Topic Editors

Facultad de Medicina Veterinaria y Zootecnia, Universidad Autónoma del Estado de México, Instituto Literario 100, Toluca 50000, CP, Mexico
Departamento de Anatomía, Producción Animal y Ciencias Clínicas Veterinarias, Universidade de Santiago de Compostela, Facultad de Veterinaria, Campus Terra, Lugo, Spain
Facultad de Zootecnia y Ecología, Universidad Autónoma de Chihuahua, Periférico R. Aldama Km 1, Chihuahua 31031, Mexico

Precision Feeding and Management of Farm Animals, 2nd Edition

Abstract submission deadline
30 June 2024
Manuscript submission deadline
31 August 2024
Viewed by
1892

Topic Information

Dear Colleagues,

The increase in demand for animal products, due to recent demographic and dietary changes, as well as societal concerns related to the environment (climate change), reduction of greenhouse gases (GHGe), human health (non-use of antibiotics and synthetic growth promoters) and animal welfare (increase in organic production systems) has led to the development of precision livestock farming (PLF) technologies, which provide farmers with a real-time monitoring and management systems that could monitor real-time performance parameters, animal health and welfare, grazing patterns and animal feeding in a continuous and automated way, which offers the opportunity to improve productivity, evaluate production parameters and thus develop genetic selection strategies and/or detect health problems at an early stage.

The aim of this Topic is to address the above issues by exploring the potential of PLF and to discuss the possible benefits and risks arising from the use of such technologies.

Prof. Dr. Manuel Gonzalez-Ronquillo
Prof. Dr. Marta I. Miranda Castañón
Prof. Dr. Einar Vargas-Bello-Pérez
Topic Editors

Keywords

  • precision livestock farming
  • animal welfare
  • bolus
  • satellite image
  • sensor
  • sound based
  • radio frequency identification
  • modelling
  • sustainable agriculture

Participating Journals

Journal Name Impact Factor CiteScore Launched Year First Decision (median) APC
Agriculture
agriculture
3.6 3.6 2011 17.7 Days CHF 2600 Submit
Animals
animals
3.0 4.2 2011 18.1 Days CHF 2400 Submit
Poultry
poultry
- - 2022 25.1 Days CHF 1000 Submit
Ruminants
ruminants
- - 2021 20.9 Days CHF 1000 Submit

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Published Papers (3 papers)

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13 pages, 511 KiB  
Article
Evaluation of Precision Ingredient Inclusion on Production Efficiency Responses in Finishing Beef Cattle
Ruminants 2024, 4(1), 112-124; https://doi.org/10.3390/ruminants4010007 (registering DOI) - 22 Feb 2024
Viewed by 74
Abstract
Two randomized complete block design experiments evaluated the influence that varying degrees of ingredient inclusion accuracy in a finishing diet have on growth performance and carcass traits. Treatments included (1) normal inclusion tolerance with a 0.454 kg tolerance for all ingredients (CON) or [...] Read more.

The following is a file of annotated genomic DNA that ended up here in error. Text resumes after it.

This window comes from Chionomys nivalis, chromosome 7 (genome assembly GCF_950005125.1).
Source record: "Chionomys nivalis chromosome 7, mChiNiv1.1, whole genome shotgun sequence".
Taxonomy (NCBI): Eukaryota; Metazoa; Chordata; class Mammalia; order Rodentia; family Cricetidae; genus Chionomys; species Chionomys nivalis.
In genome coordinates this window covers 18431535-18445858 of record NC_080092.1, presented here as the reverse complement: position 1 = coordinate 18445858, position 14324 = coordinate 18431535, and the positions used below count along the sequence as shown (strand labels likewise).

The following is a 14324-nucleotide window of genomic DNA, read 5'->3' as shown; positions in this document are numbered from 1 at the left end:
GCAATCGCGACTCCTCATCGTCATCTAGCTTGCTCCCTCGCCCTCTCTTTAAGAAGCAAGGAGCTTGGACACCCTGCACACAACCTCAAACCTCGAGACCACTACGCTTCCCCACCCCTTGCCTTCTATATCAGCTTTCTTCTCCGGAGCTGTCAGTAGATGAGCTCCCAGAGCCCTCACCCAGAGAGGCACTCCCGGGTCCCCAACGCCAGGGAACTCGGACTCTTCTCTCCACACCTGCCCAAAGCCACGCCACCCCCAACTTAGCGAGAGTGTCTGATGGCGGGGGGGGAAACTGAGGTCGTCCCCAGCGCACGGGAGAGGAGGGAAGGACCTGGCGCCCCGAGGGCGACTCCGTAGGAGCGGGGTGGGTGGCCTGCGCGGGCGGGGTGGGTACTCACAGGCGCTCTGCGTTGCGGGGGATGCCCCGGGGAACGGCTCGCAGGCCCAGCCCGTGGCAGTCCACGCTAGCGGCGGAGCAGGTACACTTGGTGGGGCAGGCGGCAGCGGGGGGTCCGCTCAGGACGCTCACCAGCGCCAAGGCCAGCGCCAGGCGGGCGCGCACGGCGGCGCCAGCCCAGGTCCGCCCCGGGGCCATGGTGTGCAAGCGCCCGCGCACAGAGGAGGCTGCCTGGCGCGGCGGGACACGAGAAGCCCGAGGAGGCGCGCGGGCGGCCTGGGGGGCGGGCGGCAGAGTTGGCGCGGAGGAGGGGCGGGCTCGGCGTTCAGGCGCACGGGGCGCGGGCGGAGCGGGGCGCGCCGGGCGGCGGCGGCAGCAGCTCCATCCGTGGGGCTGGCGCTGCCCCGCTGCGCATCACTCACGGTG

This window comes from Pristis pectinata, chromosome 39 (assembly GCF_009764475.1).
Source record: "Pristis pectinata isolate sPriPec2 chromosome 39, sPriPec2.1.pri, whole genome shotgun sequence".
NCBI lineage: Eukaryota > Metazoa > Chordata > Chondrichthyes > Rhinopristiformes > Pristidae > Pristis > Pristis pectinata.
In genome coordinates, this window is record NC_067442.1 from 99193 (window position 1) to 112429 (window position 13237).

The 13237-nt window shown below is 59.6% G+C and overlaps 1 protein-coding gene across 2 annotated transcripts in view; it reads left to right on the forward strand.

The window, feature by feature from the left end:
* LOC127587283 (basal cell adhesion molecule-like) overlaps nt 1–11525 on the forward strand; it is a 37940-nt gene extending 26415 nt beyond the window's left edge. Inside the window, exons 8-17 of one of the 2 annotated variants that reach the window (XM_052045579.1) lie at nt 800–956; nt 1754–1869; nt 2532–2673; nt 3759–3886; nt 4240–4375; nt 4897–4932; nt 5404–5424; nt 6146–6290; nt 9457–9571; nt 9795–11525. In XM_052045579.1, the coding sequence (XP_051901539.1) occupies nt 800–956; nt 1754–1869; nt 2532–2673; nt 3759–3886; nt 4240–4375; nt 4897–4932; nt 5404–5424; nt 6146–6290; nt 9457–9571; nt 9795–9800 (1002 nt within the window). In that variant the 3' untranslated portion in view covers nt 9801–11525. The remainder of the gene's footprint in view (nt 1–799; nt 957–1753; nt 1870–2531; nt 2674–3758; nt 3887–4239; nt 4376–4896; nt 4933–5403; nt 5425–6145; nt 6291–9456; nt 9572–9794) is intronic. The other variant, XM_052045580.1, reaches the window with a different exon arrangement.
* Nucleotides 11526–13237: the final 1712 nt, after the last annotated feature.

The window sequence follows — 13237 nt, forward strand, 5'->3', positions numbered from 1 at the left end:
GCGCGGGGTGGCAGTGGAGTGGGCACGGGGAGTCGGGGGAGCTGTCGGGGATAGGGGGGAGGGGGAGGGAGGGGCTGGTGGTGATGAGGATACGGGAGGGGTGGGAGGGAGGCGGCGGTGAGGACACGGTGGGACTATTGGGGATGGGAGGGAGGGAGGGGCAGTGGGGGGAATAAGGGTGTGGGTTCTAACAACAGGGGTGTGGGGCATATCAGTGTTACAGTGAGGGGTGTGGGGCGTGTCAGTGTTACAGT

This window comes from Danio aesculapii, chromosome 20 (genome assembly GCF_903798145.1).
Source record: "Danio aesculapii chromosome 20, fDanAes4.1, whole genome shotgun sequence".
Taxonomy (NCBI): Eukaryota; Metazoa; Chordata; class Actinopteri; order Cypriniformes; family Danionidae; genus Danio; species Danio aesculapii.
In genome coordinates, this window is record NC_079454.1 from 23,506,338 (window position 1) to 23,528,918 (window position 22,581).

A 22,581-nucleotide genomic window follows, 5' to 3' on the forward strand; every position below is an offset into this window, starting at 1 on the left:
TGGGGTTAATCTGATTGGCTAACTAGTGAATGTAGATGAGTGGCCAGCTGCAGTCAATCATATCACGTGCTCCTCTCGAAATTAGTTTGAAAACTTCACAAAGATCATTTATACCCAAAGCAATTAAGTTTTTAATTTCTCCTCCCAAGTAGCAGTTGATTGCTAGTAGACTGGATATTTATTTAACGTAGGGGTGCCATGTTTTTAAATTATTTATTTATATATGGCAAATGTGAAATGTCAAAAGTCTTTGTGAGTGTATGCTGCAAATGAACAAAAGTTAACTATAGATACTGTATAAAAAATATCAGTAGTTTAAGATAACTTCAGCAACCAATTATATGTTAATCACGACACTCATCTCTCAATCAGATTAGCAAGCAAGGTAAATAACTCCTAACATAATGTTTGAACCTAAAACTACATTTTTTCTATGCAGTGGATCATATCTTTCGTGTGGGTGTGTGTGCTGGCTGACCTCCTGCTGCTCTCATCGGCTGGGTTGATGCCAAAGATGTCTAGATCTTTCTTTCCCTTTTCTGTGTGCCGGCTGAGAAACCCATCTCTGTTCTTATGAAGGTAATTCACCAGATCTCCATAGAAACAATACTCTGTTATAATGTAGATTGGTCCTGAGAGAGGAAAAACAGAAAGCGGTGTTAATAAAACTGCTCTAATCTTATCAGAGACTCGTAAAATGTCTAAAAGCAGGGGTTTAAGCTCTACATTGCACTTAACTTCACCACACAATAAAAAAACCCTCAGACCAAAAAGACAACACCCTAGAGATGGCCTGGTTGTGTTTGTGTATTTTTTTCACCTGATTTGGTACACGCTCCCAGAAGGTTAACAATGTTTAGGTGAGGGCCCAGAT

Two randomized complete block design experiments evaluated the influence that varying degrees of ingredient inclusion accuracy in a finishing diet have on growth performance and carcass traits. Treatments included (1) normal inclusion tolerance with a 0.454 kg tolerance for all ingredients (CON) or (2) variable inclusion tolerance where each ingredient was randomly increased or decreased but the targeted as-fed quantity for the daily delivery was met (VAR). In Experiment. 1, black Angus heifers (n = 60; initial shrunk BW = 460 ± 26.2 kg) were used in a 112 d experiment. Ten pens in total (5 pens/treatment, 6 heifers/pen) were used. The targeted diet (DM basis) consisted of high-moisture ear corn (75%), dried distiller’s grains (20%), and a liquid supplement (5%). As-fed inclusion rates for DDGS and LS varied from formulated targets by −20, −15, −10, −5, 0, +5, +10, +15 or +20%. The HMEC inclusion was adjusted so that the targeted as-fed amount of the diet was delivered daily. Treatment did not alter ADG, DMI, G:F, HCW, dressing percentage, rib-eye area, rib fat, USDA marbling score, KPH, yield grade, retail yield, empty body fat, or body weight at 28% estimated EBF, nor liver abscess prevalence or severity (p ≥ 0.15). In Exp. 2, Charolais–Angus cross steers (n = 128; initial shrunk BW = 505 ± 32.1 kg) were used in a 94 d experiment. Steers were assigned to pens (8 pens/treatment; 8 steers/pen) and one of the two management strategies used in Exp. 1 was employed. Ractopamine HCl was fed (300 mg per head daily) during the final 28 d. Diets consisted of (DM basis) dry-rolled corn (63%), dried distiller’s grains plus solubles (15%), liquid supplement (5%), grass hay (7%), and corn silage (10%). Ingredient inclusions were randomized in the same manner as Exp. 1, except LS inclusion was held constant. Corn silage inclusion was adjusted so that the targeted as-fed amount of the diet was delivered each day. Steers from VAR had increased (p = 0.01) DMI, but similar (p = 0.75) ADG resulting in reduced (p ≤ 0.02) G:F and growth-performance-predicted Net Energy for maintenance and gain. Treatment did not influence (p ≥ 0.38) HCW, dressing percentage, rib-eye area, rib fat, KPH, yield grade, retail yield, empty body fat, or body weight at 28% estimated EBF. A tendency for an increased USDA marbling score (p = 0.08) was noted in VAR. Under the conditions of this experiment, randomly altering ingredient proportions can impact growth performance and efficiency measures depending upon the type of finishing diet fed. Full article